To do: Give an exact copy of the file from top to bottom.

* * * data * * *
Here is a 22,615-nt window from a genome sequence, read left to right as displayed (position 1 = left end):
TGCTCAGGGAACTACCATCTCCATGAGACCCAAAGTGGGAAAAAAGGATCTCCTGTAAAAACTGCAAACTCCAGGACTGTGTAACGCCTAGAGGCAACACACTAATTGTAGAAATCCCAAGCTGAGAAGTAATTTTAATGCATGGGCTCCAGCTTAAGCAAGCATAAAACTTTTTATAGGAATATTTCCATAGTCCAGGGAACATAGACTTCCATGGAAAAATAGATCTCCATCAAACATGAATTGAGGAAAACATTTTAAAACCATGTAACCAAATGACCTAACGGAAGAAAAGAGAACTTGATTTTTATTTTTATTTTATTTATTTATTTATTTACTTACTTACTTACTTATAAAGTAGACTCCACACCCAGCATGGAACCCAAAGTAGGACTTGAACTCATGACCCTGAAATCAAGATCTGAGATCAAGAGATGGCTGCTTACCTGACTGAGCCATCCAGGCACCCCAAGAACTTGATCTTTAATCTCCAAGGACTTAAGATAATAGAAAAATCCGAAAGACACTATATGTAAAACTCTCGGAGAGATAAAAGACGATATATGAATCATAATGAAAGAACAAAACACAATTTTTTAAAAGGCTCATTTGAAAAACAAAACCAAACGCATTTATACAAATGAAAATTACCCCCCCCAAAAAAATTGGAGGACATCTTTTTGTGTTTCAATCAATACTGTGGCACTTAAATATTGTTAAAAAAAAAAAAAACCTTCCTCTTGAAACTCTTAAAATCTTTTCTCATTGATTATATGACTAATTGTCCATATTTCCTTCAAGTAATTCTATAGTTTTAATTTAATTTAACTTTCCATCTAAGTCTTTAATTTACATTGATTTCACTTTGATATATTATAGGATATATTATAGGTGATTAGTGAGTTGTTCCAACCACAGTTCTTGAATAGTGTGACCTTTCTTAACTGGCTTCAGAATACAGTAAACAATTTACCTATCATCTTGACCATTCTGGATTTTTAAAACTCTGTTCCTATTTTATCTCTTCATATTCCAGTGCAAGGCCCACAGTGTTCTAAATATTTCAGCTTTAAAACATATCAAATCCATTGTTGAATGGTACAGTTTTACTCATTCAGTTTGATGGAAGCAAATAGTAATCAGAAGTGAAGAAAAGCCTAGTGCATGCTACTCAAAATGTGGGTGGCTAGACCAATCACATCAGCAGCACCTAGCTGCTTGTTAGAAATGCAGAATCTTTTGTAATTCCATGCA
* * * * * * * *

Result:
Here is a 22,615-nt window from a genome sequence, read left to right as displayed (position 1 = left end):
TGCTCAGGGAACTACCATCTCCATGAGACCCAAAGTGGGAAAAAAGGATCTCCTGTAAAAACTGCAAACTCCAGGACTGTGTAACGCCTAGAGGCAACACACTAATTGTAGAAATCCCAAGCTGAGAAGTAATTTTAATGCATGGGCTCCAGCTTAAGCAAGCATAAAACTTTTTATAGGAATATTTCCATAGTCCAGGGAACATAGACTTCCATGGAAAAATAGATCTCCATCAAACATGAATTGAGGAAAACATTTTAAAACCATGTAACCAAATGACCTAACGGAAGAAAAGAGAACTTGATTTTTATTTTTATTTTATTTATTTATTTATTTACTTACTTACTTACTTATAAAGTAGACTCCACACCCAGCATGGAACCCAAAGTAGGACTTGAACTCATGACCCTGAAATCAAGATCTGAGATCAAGAGATGGCTGCTTACCTGACTGAGCCATCCAGGCACCCCAAGAACTTGATCTTTAATCTCCAAGGACTTAAGATAATAGAAAAATCCGAAAGACACTATATGTAAAACTCTCGGAGAGATAAAAGACGATATATGAATCATAATGAAAGAACAAAACACAATTTTTTAAAAGGCTCATTTGAAAAACAAAACCAAACGCATTTATACAAATGAAAATTACCCCCCCCAAAAAAATTGGAGGACATCTTTTTGTGTTTCAATCAATACTGTGGCACTTAAATATTGTTAAAAAAAAAAAAAACCTTCCTCTTGAAACTCTTAAAATCTTTTCTCATTGATTATATGACTAATTGTCCATATTTCCTTCAAGTAATTCTATAGTTTTAATTTAATTTAACTTTCCATCTAAGTCTTTAATTTACATTGATTTCACTTTGATATATTATAGGATATATTATAGGTGATTAGTGAGTTGTTCCAACCACAGTTCTTGAATAGTGTGACCTTTCTTAACTGGCTTCAGAATACAGTAAACAATTTACCTATCATCTTGACCATTCTGGATTTTTAAAACTCTGTTCCTATTTTATCTCTTCATATTCCAGTGCAAGGCCCACAGTGTTCTAAATATTTCAGCTTTAAAACATATCAAATCCATTGTTGAATGGTACAGTTTTACTCATTCAGTTTGATGGAAGCAAATAGTAATCAGAAGTGAAGAAAAGCCTAGTGCATGCTACTCAAAATGTGGGTGGCTAGACCAATCACATCAGCAGCACCTAGCTGCTTGTTAGAAATGCAGAATCTTTTGTAATTCCATGCA